BlogCSS Positioning

CSS Positioning

static, relative, fixed, absolute, sticky

Topics:

    HTML

    CSS

Read Time: 12 min

Published: 2020-07-02

The CSS-Property position overs various options to position your HTML-Element in the document.

The following values are valid for position:

  • static
  • relative
  • absolute
  • fixed
  • sticky

Those can be used in combination with the CSS-Properties top, right, bottom and left in order to position your HTML-Elements accordingly.
For the sake of simplicity I am going to refer to top, right, bottom and left as “Direction-Properties” from now on. We get back to how they work in detail later on.

As an starting point we are going to use a simple HTML-File with some Lorem-Ipsum-Text:

HTML

<!DOCTYPE html>
<html>
  <head>
    <link rel="stylesheet" type="text/css" href="style.css" />
  </head>
  <body>
    <div class="container">
      <p class="text">
        Lorem ipsum dolor sit amet, consectetur adipiscing elit, sed do eiusmod
        tempor incididunt ut labore et dolore magna aliqua. Ut enim ad minim
        veniam, quis nostrud exercitation ullamco laboris nisi ut aliquip ex ea
        commodo consequat. <span id="position-me">Duis</span> aute irure dolor
        in reprehenderit in voluptate velit esse cillum dolore eu fugiat nulla
        pariatur. Excepteur sint occaecat cupidatat non proident, sunt in culpa
        qui officia deserunt mollit anim id est laborum.
      </p>
    </div>
  </body>
</html>

CSS

.container {
  padding: 100px;
}

#position-me {
  background-color: red;
}

We will be looking at the word Duis in order to see the effects of position. In order to have control I wrapped it in a <span>-Tag with the ID of position-me.
If we open the File in a Web-browser it looks like this:

Static

All HTML-Elements in our example have position: static at the moment, this is because static is the default if you have not set any other value. (Every CSS-Property has some Default-Value)
The Direction-Properties top, right, bottom and left have the Default-Value auto.

If a HTML-Element is defined with postion: static, the Direction-Properties have no effect on the element. Therefor it does not matter if we define a Direction-Property, the HTML-Element will always stay in its position within the natural flow of the HTML-Document.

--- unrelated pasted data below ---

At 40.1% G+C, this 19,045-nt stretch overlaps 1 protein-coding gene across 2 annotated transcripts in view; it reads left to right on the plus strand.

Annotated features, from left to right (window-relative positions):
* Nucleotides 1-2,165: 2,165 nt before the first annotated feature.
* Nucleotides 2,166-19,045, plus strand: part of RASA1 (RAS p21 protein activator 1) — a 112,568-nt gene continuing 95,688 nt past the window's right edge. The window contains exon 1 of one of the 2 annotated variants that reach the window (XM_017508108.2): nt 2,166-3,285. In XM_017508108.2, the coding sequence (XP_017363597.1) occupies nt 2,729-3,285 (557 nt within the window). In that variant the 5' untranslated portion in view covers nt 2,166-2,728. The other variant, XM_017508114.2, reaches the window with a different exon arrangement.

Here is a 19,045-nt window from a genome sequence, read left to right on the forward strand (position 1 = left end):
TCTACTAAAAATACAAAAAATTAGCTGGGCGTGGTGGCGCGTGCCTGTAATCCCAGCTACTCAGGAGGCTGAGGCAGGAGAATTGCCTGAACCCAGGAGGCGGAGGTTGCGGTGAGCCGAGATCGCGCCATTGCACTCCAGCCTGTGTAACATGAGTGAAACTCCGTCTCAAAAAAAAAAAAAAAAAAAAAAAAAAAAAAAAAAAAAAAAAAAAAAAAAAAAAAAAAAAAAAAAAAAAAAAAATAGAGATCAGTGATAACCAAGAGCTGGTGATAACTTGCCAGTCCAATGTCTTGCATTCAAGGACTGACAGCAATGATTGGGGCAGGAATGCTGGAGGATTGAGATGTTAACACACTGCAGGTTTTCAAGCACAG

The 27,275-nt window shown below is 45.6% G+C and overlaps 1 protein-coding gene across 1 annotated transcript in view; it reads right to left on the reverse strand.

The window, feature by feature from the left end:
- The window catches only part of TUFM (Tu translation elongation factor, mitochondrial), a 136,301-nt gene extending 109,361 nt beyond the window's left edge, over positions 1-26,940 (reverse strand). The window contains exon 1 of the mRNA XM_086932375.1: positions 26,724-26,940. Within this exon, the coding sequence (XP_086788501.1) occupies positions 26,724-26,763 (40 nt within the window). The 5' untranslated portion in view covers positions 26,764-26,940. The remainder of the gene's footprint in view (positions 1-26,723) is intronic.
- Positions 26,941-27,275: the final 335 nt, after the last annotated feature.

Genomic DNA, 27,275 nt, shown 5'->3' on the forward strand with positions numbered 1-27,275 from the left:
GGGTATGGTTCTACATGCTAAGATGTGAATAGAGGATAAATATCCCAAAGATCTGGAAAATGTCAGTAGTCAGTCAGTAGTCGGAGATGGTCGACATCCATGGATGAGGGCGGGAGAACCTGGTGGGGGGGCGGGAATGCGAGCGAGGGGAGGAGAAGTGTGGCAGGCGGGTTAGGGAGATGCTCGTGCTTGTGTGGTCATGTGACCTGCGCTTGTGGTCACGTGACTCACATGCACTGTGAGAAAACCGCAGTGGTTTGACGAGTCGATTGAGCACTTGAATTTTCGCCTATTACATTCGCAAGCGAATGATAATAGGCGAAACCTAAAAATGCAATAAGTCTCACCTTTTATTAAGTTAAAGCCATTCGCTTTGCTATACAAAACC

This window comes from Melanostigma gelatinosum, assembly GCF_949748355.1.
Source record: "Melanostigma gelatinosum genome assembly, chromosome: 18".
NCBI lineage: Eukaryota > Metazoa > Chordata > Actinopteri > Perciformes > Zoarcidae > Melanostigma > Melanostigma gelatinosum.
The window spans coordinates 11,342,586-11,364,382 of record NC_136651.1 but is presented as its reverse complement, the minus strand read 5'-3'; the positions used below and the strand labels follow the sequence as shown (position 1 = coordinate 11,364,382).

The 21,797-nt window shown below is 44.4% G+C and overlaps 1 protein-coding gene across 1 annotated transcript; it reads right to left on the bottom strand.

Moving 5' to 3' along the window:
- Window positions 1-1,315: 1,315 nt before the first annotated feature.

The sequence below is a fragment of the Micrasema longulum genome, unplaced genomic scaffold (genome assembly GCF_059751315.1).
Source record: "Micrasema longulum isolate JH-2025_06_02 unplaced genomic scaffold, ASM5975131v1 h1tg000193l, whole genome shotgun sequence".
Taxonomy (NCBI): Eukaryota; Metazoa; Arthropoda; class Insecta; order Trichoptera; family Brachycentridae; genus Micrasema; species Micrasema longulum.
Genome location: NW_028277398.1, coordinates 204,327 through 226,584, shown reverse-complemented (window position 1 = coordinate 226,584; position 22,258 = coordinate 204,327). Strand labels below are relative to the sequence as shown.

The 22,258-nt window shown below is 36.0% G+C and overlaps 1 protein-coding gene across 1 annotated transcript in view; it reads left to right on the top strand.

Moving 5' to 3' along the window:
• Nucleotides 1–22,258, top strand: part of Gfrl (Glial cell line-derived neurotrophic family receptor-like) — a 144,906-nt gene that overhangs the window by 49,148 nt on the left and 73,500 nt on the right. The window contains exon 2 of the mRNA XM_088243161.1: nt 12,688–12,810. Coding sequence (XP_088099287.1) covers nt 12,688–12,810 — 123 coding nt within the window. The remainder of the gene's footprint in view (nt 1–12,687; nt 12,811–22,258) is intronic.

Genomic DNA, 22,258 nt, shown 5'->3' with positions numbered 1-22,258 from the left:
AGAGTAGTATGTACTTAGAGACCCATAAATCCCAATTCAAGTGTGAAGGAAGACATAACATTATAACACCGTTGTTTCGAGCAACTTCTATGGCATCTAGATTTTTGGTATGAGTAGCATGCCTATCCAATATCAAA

Relative

With position: relative we can position the HTML-Element relative to is origin-position.

CSS

.container {
  padding: 100px;
}

#position-me {
  background-color: red;
  position: relative;
  top: 90px;
  right: 60px;
}

In this case the Parent-Element (In our case <div class=”container”>) respects the old position of the HTML-Element, thus a hole remains in the text.
With the Direction-Properties we can now define how the HTML-Element should be moved relative to its origin-position. In our case we define top: 90px to shift the element 90px from the top and right: 60px, meaning 60px from the right.

When a HTML-Element has an explicitly defined CSS-Property position (Meaning an other value than position: static), it will be placed on top of the Z-Stack in relation to other HTML-Elements. The functionality of the Z-Stack will be explained later in this tutorial.

Absolute

If we set a HTML-Element to position: absolute it will be pulled out of the natural flow of the HTML-Document. The other HTML-Elements react as if the HTML-Element with position: absolute does not exist in the DOM.

CSS

.container {
  padding: 100px;
}

#position-me {
  background-color: red;
  position: absolute;
  top: 90px;
  right: 60px;
}

Our target word Duis is no longer on its old position. The words consequat. and aute are pushed together as if Duis would not exist.

When we define the Direction-Properties for a HTML-Element with position: absolute those properties are calculated in relation to the next Parent-Element with a defined position (Meaning an other value than position: static). When there is, like in our case, no Parent-Element with a defined position, the HTML-Element is placed in relation to the whole HTML-Document.
In our case that is again 90 pixel from the top and 60 pixel from the right.

If we define two Direction-Properties of opposite directions, so for example left AND right, the HTML-Element will be stretched in order to fulfill both parameters.

CSS

.container {
  padding: 100px;
}

#position-me {
  background-color: red;
  position: absolute;
  top: 90px;
  left: 60px;
  right: 60px;
}

The same works when using top AND bottom together.